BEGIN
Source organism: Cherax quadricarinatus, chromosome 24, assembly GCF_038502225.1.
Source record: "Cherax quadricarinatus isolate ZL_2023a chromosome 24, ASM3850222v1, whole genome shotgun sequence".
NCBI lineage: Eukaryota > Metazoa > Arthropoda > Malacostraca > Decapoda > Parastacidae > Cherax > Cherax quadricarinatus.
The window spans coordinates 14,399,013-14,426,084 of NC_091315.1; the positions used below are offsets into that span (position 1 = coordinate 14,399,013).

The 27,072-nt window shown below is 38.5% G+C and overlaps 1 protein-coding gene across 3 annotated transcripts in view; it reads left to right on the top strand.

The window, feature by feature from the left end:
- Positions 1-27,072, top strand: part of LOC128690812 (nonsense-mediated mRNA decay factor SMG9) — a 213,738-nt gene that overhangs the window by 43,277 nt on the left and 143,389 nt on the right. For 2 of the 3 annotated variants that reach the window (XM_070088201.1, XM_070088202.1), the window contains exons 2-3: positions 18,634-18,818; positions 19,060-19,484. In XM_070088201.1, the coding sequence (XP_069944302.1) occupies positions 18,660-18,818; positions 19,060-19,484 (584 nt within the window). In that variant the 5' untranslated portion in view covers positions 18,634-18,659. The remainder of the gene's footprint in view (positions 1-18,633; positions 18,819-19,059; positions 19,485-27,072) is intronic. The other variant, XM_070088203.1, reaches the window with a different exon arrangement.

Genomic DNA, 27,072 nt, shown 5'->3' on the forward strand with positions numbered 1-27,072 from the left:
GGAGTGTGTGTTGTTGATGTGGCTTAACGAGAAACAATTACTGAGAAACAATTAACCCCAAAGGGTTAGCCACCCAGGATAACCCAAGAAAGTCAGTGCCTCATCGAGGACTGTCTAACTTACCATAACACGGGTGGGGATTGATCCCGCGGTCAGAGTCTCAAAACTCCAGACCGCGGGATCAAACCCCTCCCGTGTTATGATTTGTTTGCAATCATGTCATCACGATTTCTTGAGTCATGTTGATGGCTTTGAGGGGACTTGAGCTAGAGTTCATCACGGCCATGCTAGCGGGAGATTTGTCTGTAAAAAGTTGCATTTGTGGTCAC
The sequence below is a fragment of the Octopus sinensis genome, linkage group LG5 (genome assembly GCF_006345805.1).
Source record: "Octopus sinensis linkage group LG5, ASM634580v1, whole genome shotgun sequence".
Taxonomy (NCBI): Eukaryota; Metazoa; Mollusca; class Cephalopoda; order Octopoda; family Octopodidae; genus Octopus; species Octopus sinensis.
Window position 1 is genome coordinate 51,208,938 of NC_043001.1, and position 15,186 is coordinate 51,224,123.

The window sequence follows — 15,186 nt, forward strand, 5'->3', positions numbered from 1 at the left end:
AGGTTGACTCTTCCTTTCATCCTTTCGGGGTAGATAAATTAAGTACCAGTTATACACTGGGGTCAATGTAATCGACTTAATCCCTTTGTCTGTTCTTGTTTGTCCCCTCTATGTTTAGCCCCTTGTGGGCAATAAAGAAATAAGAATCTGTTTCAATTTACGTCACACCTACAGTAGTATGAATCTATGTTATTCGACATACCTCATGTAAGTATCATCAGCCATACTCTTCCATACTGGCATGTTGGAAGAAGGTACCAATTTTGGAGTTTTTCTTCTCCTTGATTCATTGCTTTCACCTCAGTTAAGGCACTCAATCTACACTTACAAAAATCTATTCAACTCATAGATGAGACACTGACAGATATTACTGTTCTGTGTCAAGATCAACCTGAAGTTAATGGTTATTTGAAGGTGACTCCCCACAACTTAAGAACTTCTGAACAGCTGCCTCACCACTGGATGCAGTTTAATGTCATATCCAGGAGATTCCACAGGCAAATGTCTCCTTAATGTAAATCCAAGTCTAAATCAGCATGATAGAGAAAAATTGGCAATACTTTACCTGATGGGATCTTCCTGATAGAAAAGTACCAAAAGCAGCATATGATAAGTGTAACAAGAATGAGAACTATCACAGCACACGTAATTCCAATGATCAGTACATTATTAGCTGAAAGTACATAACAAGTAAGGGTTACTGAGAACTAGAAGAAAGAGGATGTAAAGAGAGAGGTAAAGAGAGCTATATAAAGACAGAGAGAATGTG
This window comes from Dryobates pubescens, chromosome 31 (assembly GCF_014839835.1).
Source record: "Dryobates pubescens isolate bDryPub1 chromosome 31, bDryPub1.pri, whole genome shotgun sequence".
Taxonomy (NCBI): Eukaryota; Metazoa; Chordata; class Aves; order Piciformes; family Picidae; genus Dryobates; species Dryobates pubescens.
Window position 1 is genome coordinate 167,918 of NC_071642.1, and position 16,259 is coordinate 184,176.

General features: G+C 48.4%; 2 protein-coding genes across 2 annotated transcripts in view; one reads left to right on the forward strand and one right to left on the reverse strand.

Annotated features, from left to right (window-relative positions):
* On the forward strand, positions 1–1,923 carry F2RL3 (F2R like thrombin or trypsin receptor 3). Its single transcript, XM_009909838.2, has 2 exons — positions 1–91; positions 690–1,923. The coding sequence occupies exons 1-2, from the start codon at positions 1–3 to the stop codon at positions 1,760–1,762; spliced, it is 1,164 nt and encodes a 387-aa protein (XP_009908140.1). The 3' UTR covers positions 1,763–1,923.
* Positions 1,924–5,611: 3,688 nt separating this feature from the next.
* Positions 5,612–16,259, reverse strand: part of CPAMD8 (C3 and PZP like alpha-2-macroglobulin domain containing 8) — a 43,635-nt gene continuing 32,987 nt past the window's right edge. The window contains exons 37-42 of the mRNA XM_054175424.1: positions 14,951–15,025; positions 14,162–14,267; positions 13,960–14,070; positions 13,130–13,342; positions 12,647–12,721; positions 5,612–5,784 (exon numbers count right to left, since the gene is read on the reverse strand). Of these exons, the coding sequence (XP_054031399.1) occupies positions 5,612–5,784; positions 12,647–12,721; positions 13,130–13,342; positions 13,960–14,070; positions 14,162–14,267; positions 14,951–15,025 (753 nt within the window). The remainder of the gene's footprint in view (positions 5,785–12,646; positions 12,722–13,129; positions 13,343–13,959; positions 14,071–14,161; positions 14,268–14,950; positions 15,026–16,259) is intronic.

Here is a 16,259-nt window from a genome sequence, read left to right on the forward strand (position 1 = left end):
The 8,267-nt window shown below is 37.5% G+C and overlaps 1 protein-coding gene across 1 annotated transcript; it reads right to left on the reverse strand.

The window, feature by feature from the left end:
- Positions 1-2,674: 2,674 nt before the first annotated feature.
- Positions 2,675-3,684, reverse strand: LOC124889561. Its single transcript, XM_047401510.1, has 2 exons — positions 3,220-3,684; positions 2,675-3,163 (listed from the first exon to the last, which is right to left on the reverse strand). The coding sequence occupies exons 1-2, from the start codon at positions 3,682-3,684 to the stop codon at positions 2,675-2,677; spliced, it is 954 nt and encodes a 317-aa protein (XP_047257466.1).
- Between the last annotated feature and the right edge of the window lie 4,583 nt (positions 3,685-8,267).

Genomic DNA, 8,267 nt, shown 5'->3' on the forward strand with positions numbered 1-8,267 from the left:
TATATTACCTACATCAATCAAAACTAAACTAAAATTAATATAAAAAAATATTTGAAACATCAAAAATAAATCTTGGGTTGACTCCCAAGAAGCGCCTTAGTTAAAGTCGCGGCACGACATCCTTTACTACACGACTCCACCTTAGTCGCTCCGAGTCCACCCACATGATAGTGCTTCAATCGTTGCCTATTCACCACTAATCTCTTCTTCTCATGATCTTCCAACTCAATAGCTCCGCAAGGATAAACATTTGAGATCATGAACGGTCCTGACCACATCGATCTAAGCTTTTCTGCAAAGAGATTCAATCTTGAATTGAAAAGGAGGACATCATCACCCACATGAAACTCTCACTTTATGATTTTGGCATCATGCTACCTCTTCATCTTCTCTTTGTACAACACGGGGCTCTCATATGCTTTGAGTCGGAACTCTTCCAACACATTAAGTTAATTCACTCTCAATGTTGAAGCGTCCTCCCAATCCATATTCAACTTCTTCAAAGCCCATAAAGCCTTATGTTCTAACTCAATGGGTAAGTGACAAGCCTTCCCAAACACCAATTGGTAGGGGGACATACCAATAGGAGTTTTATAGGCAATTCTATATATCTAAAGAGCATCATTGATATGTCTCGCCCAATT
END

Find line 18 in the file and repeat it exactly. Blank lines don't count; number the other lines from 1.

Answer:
Taxonomy (NCBI): Eukaryota; Metazoa; Chordata; class Aves; order Piciformes; family Picidae; genus Dryobates; species Dryobates pubescens.